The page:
9
       distanceX = ((this.frontclickedX  - originX) / originX).toFixed(2);
       distanceY = (-(this.frontclickedY - originY) / originY).toFixed(2);
       let distanceZ: number = (-(this.frontclickedY - originY) / originY).toFixed(2);

my browser throws an error when I calculated distanceZ:

Type 'string' is not assignable to type 'number'.

the first two lines work perfectly, but the third doesn't really work. As you can see it is even exact the same calculation as distanceY. I tried to parseFloat() it first. But then it starts to complain that I can only parse a string to a float, and that I didn't provide one.

I'm quite confused at the moment, so some help or a solution would be much appreciated!

Thanks in advance!

Edit: I tried to simplify my code. Made the distances private and added setters and getters.

private _distanceX: number;
private _distanceY: number;
private _distanceZ: number;

  get distanceZ(): number {
    return this._distanceZ;
}
set distanceZ(value: number) {
    this._distanceZ = value;
} ...
calculateBadgeDistance(): void{
        this.distanceX = (5.001).toFixed(2);
        this.distanceY = (5.001).toFixed(2);
        this.distanceZ = (5.001).toFixed(2);
}

Now I got the error on all 3 lines.

  • 1
    on which line does this occur? This snipped should work, if the variables are all numbers – Herr Derb Oct 10 '16 at 11:22
23

The method toFixed() converts a number to a string. You have to parse the variables to numbers:

let distanceZ:number = parseFloat((-(this.frontclickedY - originY) / originY).toFixed(2));

Alternatively, temporarily store the string and parse it later

let distanceZTxt:string = (-(this.frontclickedY - originY) / originY).toFixed(2);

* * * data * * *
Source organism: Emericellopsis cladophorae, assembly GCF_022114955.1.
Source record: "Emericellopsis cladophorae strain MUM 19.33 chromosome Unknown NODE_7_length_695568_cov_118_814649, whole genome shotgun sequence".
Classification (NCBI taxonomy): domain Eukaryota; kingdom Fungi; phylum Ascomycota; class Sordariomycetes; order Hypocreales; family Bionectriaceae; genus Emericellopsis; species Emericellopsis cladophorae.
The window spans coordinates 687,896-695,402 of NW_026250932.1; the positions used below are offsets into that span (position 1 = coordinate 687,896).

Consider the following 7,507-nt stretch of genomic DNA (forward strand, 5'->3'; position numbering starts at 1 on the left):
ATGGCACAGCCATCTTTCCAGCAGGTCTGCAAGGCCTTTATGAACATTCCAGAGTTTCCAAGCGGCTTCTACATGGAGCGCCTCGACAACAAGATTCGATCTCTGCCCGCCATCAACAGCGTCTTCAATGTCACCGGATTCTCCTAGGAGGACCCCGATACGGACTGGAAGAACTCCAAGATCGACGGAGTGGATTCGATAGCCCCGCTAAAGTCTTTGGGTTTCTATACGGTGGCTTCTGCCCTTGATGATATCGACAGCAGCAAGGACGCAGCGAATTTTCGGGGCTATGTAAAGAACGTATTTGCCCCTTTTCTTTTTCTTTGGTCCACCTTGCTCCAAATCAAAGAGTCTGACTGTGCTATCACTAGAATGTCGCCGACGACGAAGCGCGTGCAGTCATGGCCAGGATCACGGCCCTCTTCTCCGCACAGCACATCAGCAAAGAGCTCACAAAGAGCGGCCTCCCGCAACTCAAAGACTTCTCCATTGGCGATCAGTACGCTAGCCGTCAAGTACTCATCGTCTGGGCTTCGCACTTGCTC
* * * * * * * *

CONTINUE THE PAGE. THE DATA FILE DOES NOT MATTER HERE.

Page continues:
let distanceZ:number = parseFloat(distanceZTxt);
| improve this answer | |
  • This worked for me now. But do you know why it worked for dinstanceX, distanceY but not for distanceZ? Thanks a lot for the fix :) – Yoran Cobben Oct 10 '16 at 12:28
  • Maybe you didn't define any type for distanceY and distanceX in the first place? If not, the variables will accept any data type. – John Oct 10 '16 at 12:29
  • I did, they are all private variables with setters and getters private _distanceX: number; private _distanceY: number; private _distanceZ: number; – Yoran Cobben Oct 10 '16 at 12:32
  • If they are all defined with the data type number, the error should occur on all variables unless you parse them from string to number. I see that with your updated code, you defined them as numbers, but are you sure they were numbers in your first attempt? Otherwise I am not sure. – John Oct 10 '16 at 12:38
  • Yes, I defined them in the function like this: let distanceX, distanceY, distanceZ: number; – Yoran Cobben Oct 10 '16 at 13:03
1

you can write your function like that to avoid this issue

get distanceZ(): number | string {
    return this._distanceZ;
 }

add "| string " with your function

| improve this answer | |
0

Try this

((this.frontclickedX  - originX) / originX).toFixed(2) as any
| improve this answer | |

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